And who were these but the dear De l’Isles!
“No,” they would not come inside. “But, Corinne, Yvonne, Aline, run, toss on hats for a trip to Spanish Fort.”
One charm of that trip is that the fare is but, five cents, and the crab gumbo no dearer than in town. “Come! No-no-no, not one, but the three of you. In pure compassion on us! For, as sometimes in heaven among cherubim, we are ennuyes of each other!”
The small half-hourly electric train in Rampart Street had barely started lakeward into Canal, with the De l’Isle-Chapdelaine five aboard and the sun about to set, when Geoffry Chester entered—and stopped before monsieur, stiff with embarrassment. Nevertheless that made them a glad six, and, as each seat was for two, the two with life before them took one.
The small public garden, named for an old redout on the lake shore at the mouth of Bayou St. John was filled with a yellow sunset as Chester and Aline moved after the aunts and the De l’Isles from the train into a shell walk whose artificial lights at that moment flashed on.
“So far from that,” he was saying, “a story may easily be improved, clarified, beautified, by—what shall I say?—by filtering down through a second and third generation of the right tellers and hearers.”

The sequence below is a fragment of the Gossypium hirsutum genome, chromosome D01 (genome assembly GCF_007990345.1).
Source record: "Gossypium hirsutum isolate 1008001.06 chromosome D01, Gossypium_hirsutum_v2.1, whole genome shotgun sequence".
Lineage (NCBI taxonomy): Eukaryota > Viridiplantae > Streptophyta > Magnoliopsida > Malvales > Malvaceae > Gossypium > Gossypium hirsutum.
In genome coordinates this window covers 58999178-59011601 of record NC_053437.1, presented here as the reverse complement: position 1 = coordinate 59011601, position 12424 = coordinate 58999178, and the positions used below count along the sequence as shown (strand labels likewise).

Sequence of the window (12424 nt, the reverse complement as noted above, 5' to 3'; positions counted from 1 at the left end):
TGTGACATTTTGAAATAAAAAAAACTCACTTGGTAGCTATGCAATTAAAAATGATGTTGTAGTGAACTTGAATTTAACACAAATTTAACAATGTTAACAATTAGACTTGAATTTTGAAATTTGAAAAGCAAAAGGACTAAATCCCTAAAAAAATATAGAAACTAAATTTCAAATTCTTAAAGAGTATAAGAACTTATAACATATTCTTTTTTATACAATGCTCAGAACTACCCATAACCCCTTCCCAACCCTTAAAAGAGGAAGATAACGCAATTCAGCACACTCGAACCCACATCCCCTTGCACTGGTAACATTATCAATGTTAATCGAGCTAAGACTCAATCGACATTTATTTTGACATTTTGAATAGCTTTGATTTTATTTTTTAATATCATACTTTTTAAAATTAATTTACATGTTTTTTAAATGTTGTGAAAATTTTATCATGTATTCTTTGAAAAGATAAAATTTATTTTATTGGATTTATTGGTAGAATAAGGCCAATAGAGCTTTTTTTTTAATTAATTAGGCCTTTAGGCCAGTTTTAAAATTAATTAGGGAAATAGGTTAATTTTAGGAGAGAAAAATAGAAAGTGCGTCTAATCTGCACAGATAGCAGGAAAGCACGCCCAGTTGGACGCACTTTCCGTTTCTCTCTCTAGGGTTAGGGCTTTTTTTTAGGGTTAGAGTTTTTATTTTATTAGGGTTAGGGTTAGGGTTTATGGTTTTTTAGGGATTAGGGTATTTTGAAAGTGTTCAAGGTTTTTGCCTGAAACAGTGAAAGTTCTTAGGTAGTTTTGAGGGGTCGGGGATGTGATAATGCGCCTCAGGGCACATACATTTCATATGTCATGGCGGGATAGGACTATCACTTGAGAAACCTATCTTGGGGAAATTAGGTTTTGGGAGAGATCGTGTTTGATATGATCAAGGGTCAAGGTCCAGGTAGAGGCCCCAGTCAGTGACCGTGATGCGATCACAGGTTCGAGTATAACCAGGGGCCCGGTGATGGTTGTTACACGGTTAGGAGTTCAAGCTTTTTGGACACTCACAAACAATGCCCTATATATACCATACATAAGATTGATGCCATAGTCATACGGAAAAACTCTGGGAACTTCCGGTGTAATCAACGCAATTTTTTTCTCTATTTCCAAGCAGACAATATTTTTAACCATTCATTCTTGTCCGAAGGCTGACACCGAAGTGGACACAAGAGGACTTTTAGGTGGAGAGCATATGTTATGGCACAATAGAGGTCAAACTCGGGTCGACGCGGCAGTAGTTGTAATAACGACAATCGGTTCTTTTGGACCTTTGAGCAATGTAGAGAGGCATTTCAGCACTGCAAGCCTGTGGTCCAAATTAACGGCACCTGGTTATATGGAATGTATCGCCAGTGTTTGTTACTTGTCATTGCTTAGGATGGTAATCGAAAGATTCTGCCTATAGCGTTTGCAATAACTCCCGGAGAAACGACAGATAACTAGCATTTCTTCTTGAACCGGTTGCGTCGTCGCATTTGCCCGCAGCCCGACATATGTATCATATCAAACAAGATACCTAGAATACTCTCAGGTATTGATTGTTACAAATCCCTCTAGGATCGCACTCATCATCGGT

“Ah, yes! the right, yes! But——”
“And for me you’re supremely the right one.”
Instantly he rued his speech. Some delicate mechanism seemed to stop. Had he broken it? As one might lay a rare watch to his ear he waited, listening, while they stood looking off to where water, sky, and sun met; and presently, to his immeasurable relief, she responded:
“Grandpere was not at that time such a very young man, yet he still lived with his father. So when grand’mere and her two friends—with Sidney and Mingo—returned from the privateer to the hotel they were opposite neighbors to the Chapdelaines and almost without another friend, in a city—among a people—on fire with war. Then, pretty soon—” the fair narrator stopped and significantly smiled.
Chester twinkled. “Um-h’m,” he said, “your grandpere’s heart became another city on fire.”
“Yes, and ’twas in that old hotel—with the war storm coming, like to-day only everything much more close and terrible, business dead, soldiers every day going to Virginia—you must make Mr. Thorndyke-Smith tell you about that—’twas in that old hotel, at a great free-gift lottery and bazaar, lasting a week, for aid of soldiers’ families, and in a balcony of the grand salon, that grandpere—” the narrator ceased and smiled again.
“Proposed,” Chester murmured.